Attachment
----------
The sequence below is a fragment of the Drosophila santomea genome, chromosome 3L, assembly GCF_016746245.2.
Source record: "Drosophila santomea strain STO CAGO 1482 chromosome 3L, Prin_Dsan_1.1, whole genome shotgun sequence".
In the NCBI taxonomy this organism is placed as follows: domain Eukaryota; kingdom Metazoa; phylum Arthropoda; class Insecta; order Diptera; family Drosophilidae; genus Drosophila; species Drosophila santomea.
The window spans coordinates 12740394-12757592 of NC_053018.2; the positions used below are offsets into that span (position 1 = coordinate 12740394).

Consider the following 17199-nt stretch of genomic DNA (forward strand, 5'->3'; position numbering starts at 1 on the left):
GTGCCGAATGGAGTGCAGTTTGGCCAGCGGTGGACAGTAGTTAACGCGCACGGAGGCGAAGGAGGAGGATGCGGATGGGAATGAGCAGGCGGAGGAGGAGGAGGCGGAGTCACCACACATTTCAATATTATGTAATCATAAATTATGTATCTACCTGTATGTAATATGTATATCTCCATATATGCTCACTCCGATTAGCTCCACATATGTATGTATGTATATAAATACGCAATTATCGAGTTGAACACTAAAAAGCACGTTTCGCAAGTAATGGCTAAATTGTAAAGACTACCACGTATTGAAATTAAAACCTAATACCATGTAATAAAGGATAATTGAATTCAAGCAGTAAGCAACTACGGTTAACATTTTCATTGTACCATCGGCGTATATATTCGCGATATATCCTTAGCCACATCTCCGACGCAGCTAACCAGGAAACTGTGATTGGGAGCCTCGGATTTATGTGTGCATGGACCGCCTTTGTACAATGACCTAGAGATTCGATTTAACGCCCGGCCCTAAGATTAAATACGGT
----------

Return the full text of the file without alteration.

The sequence below is a fragment of the Drosophila santomea genome, chromosome 3L, assembly GCF_016746245.2.
Source record: "Drosophila santomea strain STO CAGO 1482 chromosome 3L, Prin_Dsan_1.1, whole genome shotgun sequence".
In the NCBI taxonomy this organism is placed as follows: domain Eukaryota; kingdom Metazoa; phylum Arthropoda; class Insecta; order Diptera; family Drosophilidae; genus Drosophila; species Drosophila santomea.
The window spans coordinates 12740394-12757592 of NC_053018.2; the positions used below are offsets into that span (position 1 = coordinate 12740394).

Consider the following 17199-nt stretch of genomic DNA (forward strand, 5'->3'; position numbering starts at 1 on the left):
GTGCCGAATGGAGTGCAGTTTGGCCAGCGGTGGACAGTAGTTAACGCGCACGGAGGCGAAGGAGGAGGATGCGGATGGGAATGAGCAGGCGGAGGAGGAGGAGGCGGAGTCACCACACATTTCAATATTATGTAATCATAAATTATGTATCTACCTGTATGTAATATGTATATCTCCATATATGCTCACTCCGATTAGCTCCACATATGTATGTATGTATATAAATACGCAATTATCGAGTTGAACACTAAAAAGCACGTTTCGCAAGTAATGGCTAAATTGTAAAGACTACCACGTATTGAAATTAAAACCTAATACCATGTAATAAAGGATAATTGAATTCAAGCAGTAAGCAACTACGGTTAACATTTTCATTGTACCATCGGCGTATATATTCGCGATATATCCTTAGCCACATCTCCGACGCAGCTAACCAGGAAACTGTGATTGGGAGCCTCGGATTTATGTGTGCATGGACCGCCTTTGTACAATGACCTAGAGATTCGATTTAACGCCCGGCCCTAAGATTAAATACGGT